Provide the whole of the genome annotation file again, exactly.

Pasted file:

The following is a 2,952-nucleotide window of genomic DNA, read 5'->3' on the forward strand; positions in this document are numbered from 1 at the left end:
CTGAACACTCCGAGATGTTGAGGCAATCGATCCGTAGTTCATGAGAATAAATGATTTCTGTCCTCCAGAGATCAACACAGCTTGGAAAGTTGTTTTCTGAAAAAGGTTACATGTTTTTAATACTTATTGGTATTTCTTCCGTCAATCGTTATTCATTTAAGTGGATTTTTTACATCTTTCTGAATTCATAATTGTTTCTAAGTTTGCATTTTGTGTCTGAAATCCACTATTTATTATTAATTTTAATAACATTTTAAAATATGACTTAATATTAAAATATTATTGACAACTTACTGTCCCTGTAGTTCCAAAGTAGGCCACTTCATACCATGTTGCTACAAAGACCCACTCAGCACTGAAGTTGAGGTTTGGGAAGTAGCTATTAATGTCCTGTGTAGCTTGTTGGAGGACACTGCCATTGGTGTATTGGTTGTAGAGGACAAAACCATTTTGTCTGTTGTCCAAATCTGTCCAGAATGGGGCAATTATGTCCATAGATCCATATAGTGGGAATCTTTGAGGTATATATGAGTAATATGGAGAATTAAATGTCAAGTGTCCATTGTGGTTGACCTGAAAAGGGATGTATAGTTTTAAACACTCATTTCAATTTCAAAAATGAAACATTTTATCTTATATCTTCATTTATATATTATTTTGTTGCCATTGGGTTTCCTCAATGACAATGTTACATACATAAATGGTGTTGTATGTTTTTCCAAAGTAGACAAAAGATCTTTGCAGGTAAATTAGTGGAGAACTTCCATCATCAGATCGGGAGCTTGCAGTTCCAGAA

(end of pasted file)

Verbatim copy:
The following is a 2,952-nucleotide window of genomic DNA, read 5'->3' on the forward strand; positions in this document are numbered from 1 at the left end:
CTGAACACTCCGAGATGTTGAGGCAATCGATCCGTAGTTCATGAGAATAAATGATTTCTGTCCTCCAGAGATCAACACAGCTTGGAAAGTTGTTTTCTGAAAAAGGTTACATGTTTTTAATACTTATTGGTATTTCTTCCGTCAATCGTTATTCATTTAAGTGGATTTTTTACATCTTTCTGAATTCATAATTGTTTCTAAGTTTGCATTTTGTGTCTGAAATCCACTATTTATTATTAATTTTAATAACATTTTAAAATATGACTTAATATTAAAATATTATTGACAACTTACTGTCCCTGTAGTTCCAAAGTAGGCCACTTCATACCATGTTGCTACAAAGACCCACTCAGCACTGAAGTTGAGGTTTGGGAAGTAGCTATTAATGTCCTGTGTAGCTTGTTGGAGGACACTGCCATTGGTGTATTGGTTGTAGAGGACAAAACCATTTTGTCTGTTGTCCAAATCTGTCCAGAATGGGGCAATTATGTCCATAGATCCATATAGTGGGAATCTTTGAGGTATATATGAGTAATATGGAGAATTAAATGTCAAGTGTCCATTGTGGTTGACCTGAAAAGGGATGTATAGTTTTAAACACTCATTTCAATTTCAAAAATGAAACATTTTATCTTATATCTTCATTTATATATTATTTTGTTGCCATTGGGTTTCCTCAATGACAATGTTACATACATAAATGGTGTTGTATGTTTTTCCAAAGTAGACAAAAGATCTTTGCAGGTAAATTAGTGGAGAACTTCCATCATCAGATCGGGAGCTTGCAGTTCCAGAA